Page:Once a Week, Series 1, Volume II Dec 1859 to June 1860.pdf/135

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[February 4, 1860.



In offering this story to the public, the writer craves the indulgence of his readers in their criticisms of the nautical terms. Never having been further seaward than the port of Gravesend on the one hand, and Battersea Bridge on the other, his only means of studying nautical character and acquiring naval terms has been by attending the performances at the transpontine theatres; so the defects must rest on the heads of those bold British tars who are always “shivering their timbers,” and fighting terrific combats at the minor theatres. The language has been somewhat modified to suit the times.


I sail in the good ship “Cat-o’-nine-Tails,” under my uncle Lord Tartar.—Am blown up and blown away.

"Pitch the mainmast overboard, and splice the main-deck! Throw her up to the wind’s eye, Mr. Smith, and be hanged to you; the service is going to the deuce, and there’s not a man amongst you who knows his duty.”

“Another spar has gone, my lord,” remarked the carpenter, respectfully touching his forelock.

“Another spar!” shrieked Lord Tartar, whose voice might be heard above the howling of the hurricane. “Turn the hands up, and give them six dozen a piece, and mind the boatswain gets double allowance. Mr. Goldfinch, attend to your duty, sir, instead of standing there, gaping like a stuck pig, or by Gad I’ll put all the officers in irons, and marry the youngsters to the gunner’s daughter. I will be obeyed on board my own ship, or I’ll know the reason why, by Gad!”

“Sail on the lee bow!” cried the man in the foretop.

“What colours does she carry?”

“French, my lord; and she’s making signals of distress. She’s within two hundred yards of us now.”

“Pipe all hands for action!” roared old Tartar. “I don’t care the turn of a marling-spike for all the signals of distress; but, by Gad, we’ll send a broadside into her, as sure as I’m a peer!”

“I don’t think the ship will bear a broadside now,” observed the first lieutenant: “the hurricane is at its height, my lord, and she’s pitching heavily; a broadside will send her over.”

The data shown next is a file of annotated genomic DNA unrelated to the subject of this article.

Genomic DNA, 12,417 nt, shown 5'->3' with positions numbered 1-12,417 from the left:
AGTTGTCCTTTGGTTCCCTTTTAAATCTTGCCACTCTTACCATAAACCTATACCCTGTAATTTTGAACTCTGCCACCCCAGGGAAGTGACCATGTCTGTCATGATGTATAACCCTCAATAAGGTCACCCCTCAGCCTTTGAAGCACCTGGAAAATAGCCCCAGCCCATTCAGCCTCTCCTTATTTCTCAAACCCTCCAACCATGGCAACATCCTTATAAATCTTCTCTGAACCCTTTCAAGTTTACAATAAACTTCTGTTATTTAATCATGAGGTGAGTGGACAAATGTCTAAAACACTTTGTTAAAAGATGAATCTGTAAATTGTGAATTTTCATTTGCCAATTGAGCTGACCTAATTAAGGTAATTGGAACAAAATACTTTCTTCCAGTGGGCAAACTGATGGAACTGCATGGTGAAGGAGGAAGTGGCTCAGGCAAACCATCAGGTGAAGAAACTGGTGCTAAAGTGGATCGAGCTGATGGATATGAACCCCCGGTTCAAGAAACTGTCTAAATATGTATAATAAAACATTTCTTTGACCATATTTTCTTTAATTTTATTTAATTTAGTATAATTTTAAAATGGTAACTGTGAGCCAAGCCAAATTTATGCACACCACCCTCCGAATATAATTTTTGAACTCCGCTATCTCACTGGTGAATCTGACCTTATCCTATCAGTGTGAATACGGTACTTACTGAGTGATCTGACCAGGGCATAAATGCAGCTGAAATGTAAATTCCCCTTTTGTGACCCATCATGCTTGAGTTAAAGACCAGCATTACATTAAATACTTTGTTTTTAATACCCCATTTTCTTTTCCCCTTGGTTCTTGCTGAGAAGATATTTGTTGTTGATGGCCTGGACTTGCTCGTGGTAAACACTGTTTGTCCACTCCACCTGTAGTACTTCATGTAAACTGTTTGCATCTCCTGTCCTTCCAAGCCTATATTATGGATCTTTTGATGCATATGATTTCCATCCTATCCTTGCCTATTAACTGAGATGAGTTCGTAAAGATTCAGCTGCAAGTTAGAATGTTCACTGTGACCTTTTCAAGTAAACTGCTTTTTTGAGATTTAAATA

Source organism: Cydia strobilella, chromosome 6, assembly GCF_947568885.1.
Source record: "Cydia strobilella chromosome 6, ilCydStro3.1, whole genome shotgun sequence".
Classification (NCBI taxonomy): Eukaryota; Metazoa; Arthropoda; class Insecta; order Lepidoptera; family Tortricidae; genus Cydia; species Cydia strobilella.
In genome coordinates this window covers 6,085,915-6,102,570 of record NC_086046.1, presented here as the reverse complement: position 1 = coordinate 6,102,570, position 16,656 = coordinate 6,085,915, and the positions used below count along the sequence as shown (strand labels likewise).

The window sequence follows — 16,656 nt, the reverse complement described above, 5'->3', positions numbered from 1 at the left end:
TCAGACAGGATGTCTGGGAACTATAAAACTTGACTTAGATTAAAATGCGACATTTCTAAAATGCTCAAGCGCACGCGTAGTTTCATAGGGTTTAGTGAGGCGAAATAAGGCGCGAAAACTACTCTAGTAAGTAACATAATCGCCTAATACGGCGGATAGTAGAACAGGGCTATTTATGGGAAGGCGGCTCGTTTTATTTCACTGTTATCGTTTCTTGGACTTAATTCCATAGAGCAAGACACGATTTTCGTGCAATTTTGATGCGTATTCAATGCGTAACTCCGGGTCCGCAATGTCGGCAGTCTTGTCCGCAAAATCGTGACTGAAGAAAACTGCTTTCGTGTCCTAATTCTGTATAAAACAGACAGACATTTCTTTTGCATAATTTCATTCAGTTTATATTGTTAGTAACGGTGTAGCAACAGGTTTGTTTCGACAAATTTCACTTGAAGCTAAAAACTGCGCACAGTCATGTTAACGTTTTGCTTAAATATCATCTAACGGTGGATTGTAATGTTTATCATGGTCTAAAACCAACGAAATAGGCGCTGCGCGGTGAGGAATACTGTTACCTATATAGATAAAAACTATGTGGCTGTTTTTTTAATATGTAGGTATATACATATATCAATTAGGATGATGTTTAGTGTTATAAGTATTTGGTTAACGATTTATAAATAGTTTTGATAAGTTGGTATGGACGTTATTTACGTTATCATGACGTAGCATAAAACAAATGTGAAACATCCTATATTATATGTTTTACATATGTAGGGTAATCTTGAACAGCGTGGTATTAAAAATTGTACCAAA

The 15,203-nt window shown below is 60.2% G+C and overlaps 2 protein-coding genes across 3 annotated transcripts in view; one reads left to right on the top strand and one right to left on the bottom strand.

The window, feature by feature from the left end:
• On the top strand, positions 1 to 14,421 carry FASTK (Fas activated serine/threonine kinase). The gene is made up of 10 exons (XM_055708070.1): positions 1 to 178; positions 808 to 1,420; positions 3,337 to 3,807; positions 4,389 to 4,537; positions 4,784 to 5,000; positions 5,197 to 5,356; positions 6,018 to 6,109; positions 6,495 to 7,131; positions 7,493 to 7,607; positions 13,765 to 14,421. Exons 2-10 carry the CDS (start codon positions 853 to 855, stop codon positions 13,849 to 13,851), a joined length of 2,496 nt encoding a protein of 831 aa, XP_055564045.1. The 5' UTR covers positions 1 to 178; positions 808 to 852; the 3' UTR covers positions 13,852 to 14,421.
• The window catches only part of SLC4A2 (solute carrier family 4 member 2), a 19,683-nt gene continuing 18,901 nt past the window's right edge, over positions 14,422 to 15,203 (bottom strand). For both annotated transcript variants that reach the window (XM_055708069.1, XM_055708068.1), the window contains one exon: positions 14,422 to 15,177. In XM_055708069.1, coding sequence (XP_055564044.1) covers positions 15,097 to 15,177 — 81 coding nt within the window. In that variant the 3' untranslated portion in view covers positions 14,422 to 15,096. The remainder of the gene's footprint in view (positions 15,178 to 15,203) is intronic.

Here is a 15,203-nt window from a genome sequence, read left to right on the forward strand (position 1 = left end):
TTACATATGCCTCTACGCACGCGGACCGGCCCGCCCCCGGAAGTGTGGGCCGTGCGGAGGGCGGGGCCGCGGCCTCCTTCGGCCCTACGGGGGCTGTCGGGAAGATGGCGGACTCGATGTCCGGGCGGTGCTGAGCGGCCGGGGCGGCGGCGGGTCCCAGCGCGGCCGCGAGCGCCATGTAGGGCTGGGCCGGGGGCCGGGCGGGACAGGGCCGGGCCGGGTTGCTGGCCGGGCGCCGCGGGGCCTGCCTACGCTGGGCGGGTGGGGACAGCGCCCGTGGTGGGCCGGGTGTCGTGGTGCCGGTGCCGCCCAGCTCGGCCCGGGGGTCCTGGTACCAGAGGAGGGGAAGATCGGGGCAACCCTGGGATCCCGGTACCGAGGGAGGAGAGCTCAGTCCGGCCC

“And serve her right, too, sir!” replied his lordship; “who the deuce asked your advice, I should like to know. This is the worst ship in the service, by Gad! and the worst officered, and the worst manned; and if she goes to the bottom it serves the country right, by Gad, for sending such a lot of land-lubbers aboard. Are your guns ready, Mr. Trigger?”

“Aye, aye, sir,” answered the gunner, determined to do his duty.”

“Then fire, and be hanged to you, you ugly son of a soap-boiler!”

The wind was blowing a hurricane, and the waves were mountains high; and, in addition to the raging of the sea, the sky was so black that we could hardly see our enemy across the short space which intervened between us. The Cat’-o-nine-Tails was fairly buried in the water from the recoil of the broadside, but rose again like a cork.

’Bout ship, and give her another broadside!” screamed old Tartar.

“I beg respectfully to intimate to you, my lord,” said the first lieutenant, stepping forward, “that the enemy has had all her masts and upper deck carried away, and may now be considered a wreck.”

“Put him in irons!” roared the captain: “by Gad, there’s a mutiny in the ship! Does any other officer want to give me any advice, because if he does he had better say his prayers first, for I’ll shoot him as dead as a nail, by Gad! Fire, ye scoundrels, and be hanged to you.”

Another broadside was poured into the luckless ship; but, to our surprise, not a living creature appeared on her deck.

“Now, Mr. Bluejacket, you are skulking, as usual; you are a disgrace to the family, and as great a rascal as your father, who is in Hades. Take the jolly-boat, sir, and board the prize; and mind before you board that the swivel-gun and firearms are discharged into the port-holes. And, quartermaster, mind that the swivel is charged to the muzzle with broken iron and old nails, and let each of the men carry twelve revolvers and three cutlasses a-piece.”

“I don’t think it much matters, my lord,” observed the quartermaster, “what the swivel is loaded with, as the boat will founder long before we reach the prize.”

“Then go in her yourself,” was his answer, “and I shall get rid of the worst officer in the ship.”

Mr. Bluejacket, kind reader, was no other than your humble servant, and Lord Tartar was my uncle—one of the rough and tough old tars of a school which has passed away. People who didn’t know him so well as I did, were prejudiced against him on account of his brusqueness of manner; but I can answer for it, that at the bottom he was a good kind of man. Certainly he had a propensity for flogging his crew, and putting them in irons, but I must do him the justice to say, that if he put a man in irons he generally remembered to take him out again. But to return to our narrative.

The boarding party were at quarters ready to go, but the sea was so heavy that we could not get her alongside, and some delay was occasioned in getting the men in; at last she broke away, and two men and myself had not embarked.

“Jump overboard, you sons of guns, and swim to the boat,” shouted my uncle (as I shall now call him), “and Mr. Bluejacket, you remain here till the boat comes alongside.”

To hear was to obey, and the two unfortunate seamen jumped overboard and sank immediately, and were drowned before our eyes. This circumstance rather appeased my uncle, who instantly became polite and amiable.

“My dear nephew,” he said, “if you go to Davy Jones’s locker, which I rather expect you will, be good enough to present my kind compliments to your father, and tell him that I am